Is your dog microchipped?
Until now, microchipping has
been advisable although not an
essential part of dog (and other pet)
ownership; it is a cheap and easy
means of ensuring that, should your
dog go missing, you could quickly
be reunited. Around 58% of dogs in
England are currently chipped.
However, changes to the law, which come
into effect on 6th April 2016, will mean
that microchipping dogs becomes a legal
requirement. The aim is to reduce the burden
of stray dogs on local councils and animal
charities, currently estimated at around £33m
per year. Compulsory microchipping will also
make the theft of dogs more problematic, as
identifying them will be easier.
Under the terms of the Microchipping of Dogs
(England) Regulations 2015 all dogs over the
age of eight weeks, which are not certified
working dogs, will have to be microchipped.
In many cases this means that breeders will
need to ensure that it is done before pups
go to their new homes. Only in exceptional
circumstances will vets be able to certify that
a dog is medically unfit to be chipped. Owners
of dogs who do not comply with the new
regulations can be fined up to £500.
Microchipping involves the implantation of a
small identity chip, about the size of a grain of
rice, under the skin between a dog’s shoulder
blades. This is done using a sterile needle and
does not require an anaesthetic. Identity chips
are coated in a bio-compatible glass which is the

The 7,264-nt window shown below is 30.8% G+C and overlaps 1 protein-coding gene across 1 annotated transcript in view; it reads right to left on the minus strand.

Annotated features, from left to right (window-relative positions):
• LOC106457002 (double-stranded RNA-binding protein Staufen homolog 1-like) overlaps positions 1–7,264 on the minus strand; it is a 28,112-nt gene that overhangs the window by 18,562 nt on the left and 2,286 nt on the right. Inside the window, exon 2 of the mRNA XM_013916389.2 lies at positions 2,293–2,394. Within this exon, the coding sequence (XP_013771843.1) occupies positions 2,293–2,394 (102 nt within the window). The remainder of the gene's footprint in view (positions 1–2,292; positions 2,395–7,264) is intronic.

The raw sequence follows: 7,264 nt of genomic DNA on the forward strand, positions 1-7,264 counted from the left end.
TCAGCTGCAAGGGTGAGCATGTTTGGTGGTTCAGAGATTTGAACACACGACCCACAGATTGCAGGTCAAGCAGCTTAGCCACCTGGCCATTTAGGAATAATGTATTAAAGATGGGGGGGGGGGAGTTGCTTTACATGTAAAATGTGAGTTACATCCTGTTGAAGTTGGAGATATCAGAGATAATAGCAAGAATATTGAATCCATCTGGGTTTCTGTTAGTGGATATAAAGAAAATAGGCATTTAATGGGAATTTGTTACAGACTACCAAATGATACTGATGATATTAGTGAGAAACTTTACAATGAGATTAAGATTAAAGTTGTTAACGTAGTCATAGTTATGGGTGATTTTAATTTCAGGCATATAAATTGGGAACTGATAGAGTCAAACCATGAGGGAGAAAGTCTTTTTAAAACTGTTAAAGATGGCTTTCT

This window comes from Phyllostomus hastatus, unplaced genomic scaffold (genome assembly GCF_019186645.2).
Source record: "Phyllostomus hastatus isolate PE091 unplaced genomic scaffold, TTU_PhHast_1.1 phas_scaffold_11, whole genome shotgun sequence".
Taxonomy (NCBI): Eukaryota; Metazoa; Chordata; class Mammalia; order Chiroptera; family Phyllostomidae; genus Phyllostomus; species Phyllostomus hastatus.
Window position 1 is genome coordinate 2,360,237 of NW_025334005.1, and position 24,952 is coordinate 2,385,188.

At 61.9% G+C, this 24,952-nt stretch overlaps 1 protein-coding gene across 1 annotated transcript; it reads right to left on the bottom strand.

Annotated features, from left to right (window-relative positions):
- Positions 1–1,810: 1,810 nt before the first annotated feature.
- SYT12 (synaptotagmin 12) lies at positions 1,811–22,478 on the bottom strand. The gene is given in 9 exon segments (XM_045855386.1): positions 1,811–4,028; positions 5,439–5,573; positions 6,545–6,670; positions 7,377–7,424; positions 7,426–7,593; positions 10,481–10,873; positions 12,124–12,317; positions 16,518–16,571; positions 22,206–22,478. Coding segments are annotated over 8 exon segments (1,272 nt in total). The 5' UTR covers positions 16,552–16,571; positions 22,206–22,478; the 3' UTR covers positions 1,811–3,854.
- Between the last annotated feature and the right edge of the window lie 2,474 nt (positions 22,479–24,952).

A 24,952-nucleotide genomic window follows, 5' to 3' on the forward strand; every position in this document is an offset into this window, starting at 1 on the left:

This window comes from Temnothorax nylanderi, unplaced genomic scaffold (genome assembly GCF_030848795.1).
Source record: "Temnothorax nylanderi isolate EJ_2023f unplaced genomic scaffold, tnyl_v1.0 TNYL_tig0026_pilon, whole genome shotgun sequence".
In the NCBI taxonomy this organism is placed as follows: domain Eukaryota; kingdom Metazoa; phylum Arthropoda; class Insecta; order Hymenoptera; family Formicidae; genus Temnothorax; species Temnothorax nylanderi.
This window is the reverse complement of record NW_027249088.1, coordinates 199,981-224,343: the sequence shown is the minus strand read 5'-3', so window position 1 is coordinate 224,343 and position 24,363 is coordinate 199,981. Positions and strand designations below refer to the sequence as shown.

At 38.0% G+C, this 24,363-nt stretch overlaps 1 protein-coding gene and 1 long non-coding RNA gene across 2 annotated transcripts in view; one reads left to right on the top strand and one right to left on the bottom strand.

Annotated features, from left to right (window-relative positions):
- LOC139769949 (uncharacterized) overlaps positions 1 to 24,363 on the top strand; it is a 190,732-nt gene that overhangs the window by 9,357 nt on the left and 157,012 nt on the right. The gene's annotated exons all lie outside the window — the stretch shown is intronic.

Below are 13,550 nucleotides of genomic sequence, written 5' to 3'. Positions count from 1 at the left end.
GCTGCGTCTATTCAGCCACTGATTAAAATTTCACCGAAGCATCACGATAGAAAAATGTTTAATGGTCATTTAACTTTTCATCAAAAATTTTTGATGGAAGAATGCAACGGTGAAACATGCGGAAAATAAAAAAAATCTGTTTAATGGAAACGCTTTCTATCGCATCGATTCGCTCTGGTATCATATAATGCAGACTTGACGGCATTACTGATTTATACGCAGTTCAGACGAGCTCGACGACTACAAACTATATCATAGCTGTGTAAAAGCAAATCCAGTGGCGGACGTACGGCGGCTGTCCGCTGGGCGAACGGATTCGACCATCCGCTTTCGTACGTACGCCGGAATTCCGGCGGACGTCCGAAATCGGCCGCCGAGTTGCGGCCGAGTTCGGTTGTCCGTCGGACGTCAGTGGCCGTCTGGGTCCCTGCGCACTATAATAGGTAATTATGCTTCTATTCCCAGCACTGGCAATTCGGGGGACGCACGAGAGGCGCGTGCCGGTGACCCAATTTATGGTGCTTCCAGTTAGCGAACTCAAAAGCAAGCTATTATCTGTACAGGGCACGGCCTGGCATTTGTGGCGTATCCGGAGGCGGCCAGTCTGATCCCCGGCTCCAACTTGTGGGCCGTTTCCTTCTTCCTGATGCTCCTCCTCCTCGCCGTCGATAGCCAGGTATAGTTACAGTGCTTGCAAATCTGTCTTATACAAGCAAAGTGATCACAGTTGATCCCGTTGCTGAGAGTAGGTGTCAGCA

same as used for human pacemakers, so they
should not cause any reaction.
What happens ifmy dog goesmissing?
All establishments where stray dogs are
routinely taken, including the local council,
police and veterinary practices, have access
to electronic scanners which read the identity
chip’s unique fifteen digit number.They then
contact the relevant database to match the
chip number with the owner’s contact details,
and quickly get in touch to let the owner
know that the dog has been found.This can
be done within minutes but it is therefore
essential that once your dog is chipped,
you keep your contact details up to date
by informing the database of any changes
What about cats?
Cats are not covered by the new legislation
which means that the decision to have
them microchipped is still very much one of
owners’ choice. However as they have such
a tendency to roam (and to lose collars!) it
is certainly something we at Willows feel
remains very important.
What if I can’t remember whethermy dog is
microchipped or not?
It is very easy to check for a microchip using a
scanner so if you are not sure please let usknow.We
can arrange for a member of staff
to scan your dog and check for a working chip.
We always check for an existing chip before
implanting a new one.
Howdo I arrangemicrochipping?
Implanting a microchip is a procedure that can
be done in a routine consultation so please
contact reception to book a slot.
For further information on
microchipping visit our website
speak to one of our primary clinic vets
who will be pleased to help.
Willows provide outstanding care, tailored
to the needs of each individual pet and their
owner. As an existingWillows client, we
believe that you have chosen our services
for this reason and would be happy to
recommend us to a friend.
To thank you for recommending a friend, you
will receive 3 months of
for your pet. In addition, once your friend has
registered and had their first consultation,
they too will receive 3 months of
treatment for their pet.
Register your details by completing the
voucher below and give it to your friend to
bring along on their first visit.
Please note that these vouchers have no cash value